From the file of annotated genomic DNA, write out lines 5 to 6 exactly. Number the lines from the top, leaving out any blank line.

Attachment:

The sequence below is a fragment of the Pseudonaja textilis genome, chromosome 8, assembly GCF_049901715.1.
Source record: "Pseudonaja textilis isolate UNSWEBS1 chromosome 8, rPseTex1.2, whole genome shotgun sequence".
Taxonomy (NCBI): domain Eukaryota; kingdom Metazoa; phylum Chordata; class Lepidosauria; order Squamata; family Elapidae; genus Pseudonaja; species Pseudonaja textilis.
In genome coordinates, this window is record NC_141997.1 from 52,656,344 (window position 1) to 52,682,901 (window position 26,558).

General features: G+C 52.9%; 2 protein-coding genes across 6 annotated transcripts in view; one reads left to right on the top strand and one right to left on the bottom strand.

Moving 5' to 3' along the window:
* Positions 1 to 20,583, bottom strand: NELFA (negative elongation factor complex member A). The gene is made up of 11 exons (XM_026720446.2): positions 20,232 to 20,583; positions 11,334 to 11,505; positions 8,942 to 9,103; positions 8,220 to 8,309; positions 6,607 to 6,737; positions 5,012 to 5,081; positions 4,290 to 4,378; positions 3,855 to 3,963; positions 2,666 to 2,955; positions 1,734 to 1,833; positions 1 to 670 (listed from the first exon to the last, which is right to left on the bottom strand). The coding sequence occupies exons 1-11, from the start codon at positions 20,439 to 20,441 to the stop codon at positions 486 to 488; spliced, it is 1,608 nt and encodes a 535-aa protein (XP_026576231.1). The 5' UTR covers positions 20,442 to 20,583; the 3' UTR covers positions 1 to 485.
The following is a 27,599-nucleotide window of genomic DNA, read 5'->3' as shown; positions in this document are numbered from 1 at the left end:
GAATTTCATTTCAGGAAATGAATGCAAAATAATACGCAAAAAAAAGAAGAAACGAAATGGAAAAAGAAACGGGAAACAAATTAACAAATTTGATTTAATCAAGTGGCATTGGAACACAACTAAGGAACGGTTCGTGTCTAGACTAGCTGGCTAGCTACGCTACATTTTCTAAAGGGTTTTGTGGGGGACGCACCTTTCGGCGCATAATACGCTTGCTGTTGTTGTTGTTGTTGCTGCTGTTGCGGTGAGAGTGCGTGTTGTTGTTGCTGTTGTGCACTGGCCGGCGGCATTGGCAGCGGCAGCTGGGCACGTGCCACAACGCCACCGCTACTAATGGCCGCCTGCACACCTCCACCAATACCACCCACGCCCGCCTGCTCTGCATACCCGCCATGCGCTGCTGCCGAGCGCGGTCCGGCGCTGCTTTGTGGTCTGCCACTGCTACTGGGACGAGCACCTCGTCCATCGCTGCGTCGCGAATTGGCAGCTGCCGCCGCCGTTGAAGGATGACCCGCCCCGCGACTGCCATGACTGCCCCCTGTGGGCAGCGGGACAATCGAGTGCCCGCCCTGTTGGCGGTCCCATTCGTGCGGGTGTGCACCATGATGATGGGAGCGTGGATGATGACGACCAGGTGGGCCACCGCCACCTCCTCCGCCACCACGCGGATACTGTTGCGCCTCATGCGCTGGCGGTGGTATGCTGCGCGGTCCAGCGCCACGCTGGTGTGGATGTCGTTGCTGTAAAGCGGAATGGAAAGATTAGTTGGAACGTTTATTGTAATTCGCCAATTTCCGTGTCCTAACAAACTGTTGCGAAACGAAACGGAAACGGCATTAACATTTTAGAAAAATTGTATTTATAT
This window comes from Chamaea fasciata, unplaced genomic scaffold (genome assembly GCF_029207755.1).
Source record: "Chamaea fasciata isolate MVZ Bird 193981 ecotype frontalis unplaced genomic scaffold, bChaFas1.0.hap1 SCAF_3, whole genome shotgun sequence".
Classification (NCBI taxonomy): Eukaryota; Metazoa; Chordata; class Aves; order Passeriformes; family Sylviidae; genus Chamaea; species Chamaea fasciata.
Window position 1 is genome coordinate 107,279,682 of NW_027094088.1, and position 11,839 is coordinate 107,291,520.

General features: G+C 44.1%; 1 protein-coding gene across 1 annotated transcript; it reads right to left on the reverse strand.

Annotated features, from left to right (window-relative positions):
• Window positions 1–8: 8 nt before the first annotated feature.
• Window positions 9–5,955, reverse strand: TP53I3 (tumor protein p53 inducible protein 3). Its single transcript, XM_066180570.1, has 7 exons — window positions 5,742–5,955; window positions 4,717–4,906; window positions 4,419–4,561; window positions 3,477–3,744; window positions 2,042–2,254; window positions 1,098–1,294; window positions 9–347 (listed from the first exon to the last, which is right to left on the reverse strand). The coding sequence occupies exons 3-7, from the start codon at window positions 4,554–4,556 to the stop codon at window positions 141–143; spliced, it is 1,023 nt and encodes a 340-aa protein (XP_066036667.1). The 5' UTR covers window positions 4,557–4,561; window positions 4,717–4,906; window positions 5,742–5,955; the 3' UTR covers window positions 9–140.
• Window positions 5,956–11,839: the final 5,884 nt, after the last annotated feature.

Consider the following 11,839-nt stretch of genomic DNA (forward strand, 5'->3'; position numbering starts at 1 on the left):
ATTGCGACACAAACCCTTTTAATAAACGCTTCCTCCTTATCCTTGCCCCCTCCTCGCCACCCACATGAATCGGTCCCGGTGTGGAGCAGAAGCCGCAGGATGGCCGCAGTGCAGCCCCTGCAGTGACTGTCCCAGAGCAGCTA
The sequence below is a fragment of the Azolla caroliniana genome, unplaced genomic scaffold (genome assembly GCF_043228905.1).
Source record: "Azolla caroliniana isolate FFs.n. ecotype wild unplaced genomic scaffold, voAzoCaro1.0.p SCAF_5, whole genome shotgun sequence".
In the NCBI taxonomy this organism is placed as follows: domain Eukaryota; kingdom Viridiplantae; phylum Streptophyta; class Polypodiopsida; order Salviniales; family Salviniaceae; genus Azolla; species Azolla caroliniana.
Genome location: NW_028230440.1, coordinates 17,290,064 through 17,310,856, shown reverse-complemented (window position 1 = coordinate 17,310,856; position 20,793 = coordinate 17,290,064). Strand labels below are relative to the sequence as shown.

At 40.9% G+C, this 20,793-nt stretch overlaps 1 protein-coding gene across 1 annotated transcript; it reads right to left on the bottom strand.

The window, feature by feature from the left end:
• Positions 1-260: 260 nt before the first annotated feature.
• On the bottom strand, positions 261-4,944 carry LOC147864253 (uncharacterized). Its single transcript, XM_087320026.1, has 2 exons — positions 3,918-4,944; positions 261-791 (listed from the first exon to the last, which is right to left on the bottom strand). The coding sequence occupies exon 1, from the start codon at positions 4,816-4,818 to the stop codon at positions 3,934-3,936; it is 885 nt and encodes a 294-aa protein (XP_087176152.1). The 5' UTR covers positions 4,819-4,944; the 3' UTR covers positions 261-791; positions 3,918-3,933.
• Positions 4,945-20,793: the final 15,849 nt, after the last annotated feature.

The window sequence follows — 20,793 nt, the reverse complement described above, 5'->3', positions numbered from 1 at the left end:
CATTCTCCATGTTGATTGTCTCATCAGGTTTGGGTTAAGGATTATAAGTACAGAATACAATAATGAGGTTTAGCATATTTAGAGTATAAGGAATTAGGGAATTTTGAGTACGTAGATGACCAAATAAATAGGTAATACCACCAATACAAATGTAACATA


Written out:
General features: G+C 52.9%; 2 protein-coding genes across 6 annotated transcripts in view; one reads left to right on the top strand and one right to left on the bottom strand.

Moving 5' to 3' along the window: